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Author Topic: Matt's NY Pizza, by HammettJr  (Read 95617 times)

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Offline hammettjr

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Re: Matt's NY Pizza, by HammettJr
« Reply #1780 on: April 29, 2021, 09:21:00 PM »
I'm honored! Great looking pie, glad all my posts have helped  :chef:

Matt

Offline hammettjr

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Re: Matt's NY Pizza, by HammettJr
« Reply #1781 on: May 27, 2021, 03:18:22 PM »
Question for anyone - would it matter if I bake on a stone that is a bit angled in the oven rather than level? My concern is whether the sauce/cheese will slide during the bake.

I spent a good hour and a half looking at ovens, testing to see if an 18" stone would fit by using a pizza box. Finally found what appears to be the one, but the rack leaves a few inches of space in the back of the oven, therefore the stone would have to go over the back of the rack, and there's a lip where the back bar of the rack is raised.

2 pics below with a closeup of the back bar and the pizza box sitting on top of it and therefore sloped down a bit. (I dont think you can see the slope in the pic, but you can get a sense of the height of the bar.)



« Last Edit: May 27, 2021, 03:20:21 PM by hammettjr »
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Offline parallei

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Re: Matt's NY Pizza, by HammettJr
« Reply #1782 on: May 27, 2021, 03:31:38 PM »

........... therefore the stone would have to go over the back of the rack, and there's a lip where the back bar of the rack is raised.


I think I remember folks here discussing using a steel bar across the front edge of the rack to address this issue. This may have been in conjunction with a pizza steel. The bar, or whatever, placed on the front edge of the rack would level the the steel up. Should work with a stone if the stone is thick enough. It will only be supported along the front and rear.
« Last Edit: May 27, 2021, 03:35:24 PM by parallei »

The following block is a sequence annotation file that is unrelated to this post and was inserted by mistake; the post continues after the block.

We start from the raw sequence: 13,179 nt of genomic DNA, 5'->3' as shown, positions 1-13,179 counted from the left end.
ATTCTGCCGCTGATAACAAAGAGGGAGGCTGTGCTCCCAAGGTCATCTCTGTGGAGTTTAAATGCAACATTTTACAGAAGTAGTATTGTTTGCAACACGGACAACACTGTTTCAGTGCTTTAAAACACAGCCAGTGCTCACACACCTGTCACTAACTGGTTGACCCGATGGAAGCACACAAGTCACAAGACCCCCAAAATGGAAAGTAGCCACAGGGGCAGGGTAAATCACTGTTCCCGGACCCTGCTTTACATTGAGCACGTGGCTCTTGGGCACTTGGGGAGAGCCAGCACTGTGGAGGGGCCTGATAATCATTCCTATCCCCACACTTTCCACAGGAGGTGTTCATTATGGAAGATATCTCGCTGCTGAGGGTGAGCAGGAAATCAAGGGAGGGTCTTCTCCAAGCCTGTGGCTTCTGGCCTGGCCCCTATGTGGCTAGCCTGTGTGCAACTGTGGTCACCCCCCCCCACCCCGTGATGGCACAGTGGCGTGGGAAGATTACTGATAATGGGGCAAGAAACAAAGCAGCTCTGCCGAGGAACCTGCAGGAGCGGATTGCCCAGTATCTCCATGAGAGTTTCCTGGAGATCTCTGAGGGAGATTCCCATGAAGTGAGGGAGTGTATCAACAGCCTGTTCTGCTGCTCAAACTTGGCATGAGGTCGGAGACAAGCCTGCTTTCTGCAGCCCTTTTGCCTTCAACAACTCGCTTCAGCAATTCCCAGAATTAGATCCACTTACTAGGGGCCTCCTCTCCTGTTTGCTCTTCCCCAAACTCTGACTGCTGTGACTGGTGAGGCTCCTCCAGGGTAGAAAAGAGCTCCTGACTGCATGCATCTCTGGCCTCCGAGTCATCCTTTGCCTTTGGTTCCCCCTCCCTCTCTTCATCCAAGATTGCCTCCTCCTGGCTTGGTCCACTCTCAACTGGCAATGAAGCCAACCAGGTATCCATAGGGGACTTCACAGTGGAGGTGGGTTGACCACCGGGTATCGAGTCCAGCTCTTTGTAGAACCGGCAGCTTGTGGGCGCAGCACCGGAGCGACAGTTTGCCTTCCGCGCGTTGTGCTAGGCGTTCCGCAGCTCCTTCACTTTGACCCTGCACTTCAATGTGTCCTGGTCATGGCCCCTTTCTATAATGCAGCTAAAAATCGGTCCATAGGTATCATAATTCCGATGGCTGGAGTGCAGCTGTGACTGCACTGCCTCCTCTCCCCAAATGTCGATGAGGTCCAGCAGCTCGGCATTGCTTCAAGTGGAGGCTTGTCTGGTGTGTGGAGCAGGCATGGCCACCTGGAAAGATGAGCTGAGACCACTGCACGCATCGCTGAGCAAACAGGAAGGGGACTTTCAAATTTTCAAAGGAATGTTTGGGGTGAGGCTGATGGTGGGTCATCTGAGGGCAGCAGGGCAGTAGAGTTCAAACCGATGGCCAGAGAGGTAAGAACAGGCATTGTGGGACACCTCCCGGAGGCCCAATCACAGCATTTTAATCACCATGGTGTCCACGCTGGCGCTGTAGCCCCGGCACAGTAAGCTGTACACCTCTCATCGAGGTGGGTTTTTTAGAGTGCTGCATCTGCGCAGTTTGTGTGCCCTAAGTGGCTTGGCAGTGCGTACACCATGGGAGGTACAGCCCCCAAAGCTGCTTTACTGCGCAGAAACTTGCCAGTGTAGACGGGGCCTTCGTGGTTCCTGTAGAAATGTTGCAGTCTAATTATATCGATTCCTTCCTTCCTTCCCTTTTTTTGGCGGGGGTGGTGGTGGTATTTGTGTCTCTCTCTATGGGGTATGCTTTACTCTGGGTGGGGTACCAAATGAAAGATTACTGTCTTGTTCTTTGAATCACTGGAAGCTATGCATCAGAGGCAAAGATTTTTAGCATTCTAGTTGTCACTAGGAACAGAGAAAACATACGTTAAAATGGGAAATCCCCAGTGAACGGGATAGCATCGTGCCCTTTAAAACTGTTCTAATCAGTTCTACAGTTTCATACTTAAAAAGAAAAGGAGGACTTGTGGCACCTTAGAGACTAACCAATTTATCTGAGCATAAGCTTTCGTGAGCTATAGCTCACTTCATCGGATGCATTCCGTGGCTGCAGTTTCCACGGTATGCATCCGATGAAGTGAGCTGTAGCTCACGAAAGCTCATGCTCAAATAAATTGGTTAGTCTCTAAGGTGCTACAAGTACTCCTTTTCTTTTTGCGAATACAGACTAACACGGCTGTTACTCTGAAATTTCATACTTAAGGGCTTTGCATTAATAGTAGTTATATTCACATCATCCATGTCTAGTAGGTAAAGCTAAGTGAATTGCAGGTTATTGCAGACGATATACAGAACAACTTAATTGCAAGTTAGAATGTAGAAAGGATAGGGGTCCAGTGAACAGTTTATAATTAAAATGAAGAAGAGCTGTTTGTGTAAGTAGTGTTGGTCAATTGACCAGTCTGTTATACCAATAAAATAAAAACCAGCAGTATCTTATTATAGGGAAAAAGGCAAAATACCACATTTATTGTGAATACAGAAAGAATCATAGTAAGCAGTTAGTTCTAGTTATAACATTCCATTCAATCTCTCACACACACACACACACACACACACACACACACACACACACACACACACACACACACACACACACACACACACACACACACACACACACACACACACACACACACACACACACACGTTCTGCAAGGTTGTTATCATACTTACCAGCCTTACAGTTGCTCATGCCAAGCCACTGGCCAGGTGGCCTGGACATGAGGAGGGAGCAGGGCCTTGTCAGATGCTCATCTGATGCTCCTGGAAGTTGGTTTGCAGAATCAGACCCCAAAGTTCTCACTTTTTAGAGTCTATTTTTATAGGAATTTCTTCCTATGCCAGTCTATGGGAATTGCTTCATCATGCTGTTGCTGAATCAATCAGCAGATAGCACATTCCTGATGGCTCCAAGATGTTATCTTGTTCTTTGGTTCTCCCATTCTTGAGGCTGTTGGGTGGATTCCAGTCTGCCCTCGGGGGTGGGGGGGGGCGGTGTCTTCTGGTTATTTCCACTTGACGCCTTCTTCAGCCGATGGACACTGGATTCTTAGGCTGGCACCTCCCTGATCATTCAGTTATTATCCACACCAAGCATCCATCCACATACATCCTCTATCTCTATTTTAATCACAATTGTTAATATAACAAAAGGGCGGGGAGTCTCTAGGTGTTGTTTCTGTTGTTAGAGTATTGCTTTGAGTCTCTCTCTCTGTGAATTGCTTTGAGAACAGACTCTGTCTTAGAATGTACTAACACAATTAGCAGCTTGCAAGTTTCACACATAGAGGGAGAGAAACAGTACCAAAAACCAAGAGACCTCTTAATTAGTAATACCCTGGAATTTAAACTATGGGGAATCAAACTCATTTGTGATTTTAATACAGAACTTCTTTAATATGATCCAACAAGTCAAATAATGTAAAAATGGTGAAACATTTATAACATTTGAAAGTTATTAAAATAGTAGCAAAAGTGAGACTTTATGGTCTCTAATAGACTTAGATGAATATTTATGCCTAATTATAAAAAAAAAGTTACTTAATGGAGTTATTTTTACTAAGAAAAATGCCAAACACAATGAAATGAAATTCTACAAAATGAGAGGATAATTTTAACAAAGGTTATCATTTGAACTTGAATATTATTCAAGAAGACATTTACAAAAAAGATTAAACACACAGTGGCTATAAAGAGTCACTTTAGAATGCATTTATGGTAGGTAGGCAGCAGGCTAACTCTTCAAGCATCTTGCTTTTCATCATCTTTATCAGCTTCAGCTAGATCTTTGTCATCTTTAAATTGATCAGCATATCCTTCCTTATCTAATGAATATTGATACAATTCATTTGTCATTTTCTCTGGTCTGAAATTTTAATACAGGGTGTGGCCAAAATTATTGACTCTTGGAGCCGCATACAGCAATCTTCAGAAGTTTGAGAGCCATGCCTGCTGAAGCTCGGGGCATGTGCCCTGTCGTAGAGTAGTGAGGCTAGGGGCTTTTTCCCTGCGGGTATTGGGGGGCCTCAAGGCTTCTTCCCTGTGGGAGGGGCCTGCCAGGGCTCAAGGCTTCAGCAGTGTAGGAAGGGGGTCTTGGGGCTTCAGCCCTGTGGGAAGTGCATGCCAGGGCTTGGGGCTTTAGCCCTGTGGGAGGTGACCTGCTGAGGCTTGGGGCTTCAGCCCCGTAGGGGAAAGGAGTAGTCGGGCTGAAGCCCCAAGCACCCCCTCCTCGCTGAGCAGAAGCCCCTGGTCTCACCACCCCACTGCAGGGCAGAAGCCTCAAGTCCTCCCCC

Offline jkb

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Re: Matt's NY Pizza, by HammettJr
« Reply #1783 on: May 27, 2021, 03:39:36 PM »
I would look for a flat replacement rack of the same width.
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Offline quietdesperation

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Re: Matt's NY Pizza, by HammettJr
« Reply #1784 on: May 27, 2021, 03:47:19 PM »
Hi Matt,

 I did this and it worked perfectly, found the tubing at home depot and they cut if for me:
https://www.pizzamaking.com/forum/index.php?topic=31267.msg311008#msg311008

"Sometimes the lips on the back of shelves can protrude considerably and rob you of precious plate depth.  If that happens, raise the plate above the lip with square steel tubing, like Mary Ann did with her plate here.

The fabricator you purchase your plate from should have tubing, or you can get tubing from Home Depot.  Square steel tubing will fit the bill, as will aluminum square tubing.  Just make sure the tubing is just large enough to get the plate above the lip, as too thick tubing will rob precious heat and add even more weight to the equation."

the lousy photo below makes it look like the steel isn't level but it is perfectly level.
« Last Edit: May 27, 2021, 03:57:38 PM by quietdesperation »
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Offline hammettjr

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Re: Matt's NY Pizza, by HammettJr
« Reply #1785 on: May 27, 2021, 04:30:36 PM »
Excellent, many thanks guys. Seems like I'll have options. I'm still not even sure if the mild slope will cause a real problem.

My preference is to get a flat rack, and I actually tried putting in racks from different ovens at the store to get a sense of how standard the sizing is. It'll need to fit well though given the weight of the stone.

But sounds like a simple trip to home depot for tubing if needed.

I dunno what a homebaked 18" pie will be like, but I'm excited to finally have the option. Will be a few months though. Meeting with my contractor tonight. Hopefully the new kitchen cabinets will be ordered next week.

Matt

Offline 02ebz06

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Re: Matt's NY Pizza, by HammettJr
« Reply #1786 on: May 27, 2021, 04:35:12 PM »
Since you are remodeling your kitchen, and if you are getting new countertops, you might be able to get the countertop people to route the back edge of the stone so it will slide over the back lip of the rack.
« Last Edit: May 27, 2021, 04:39:11 PM by 02ebz06 »
Bruce here... My cooking toys --> FGM 800-B Pizza Oven, Pellet Grill, Pellet Smoker, Propane Griddle, Propane Grill

Offline hammettjr

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Re: Matt's NY Pizza, by HammettJr
« Reply #1787 on: May 27, 2021, 04:45:39 PM »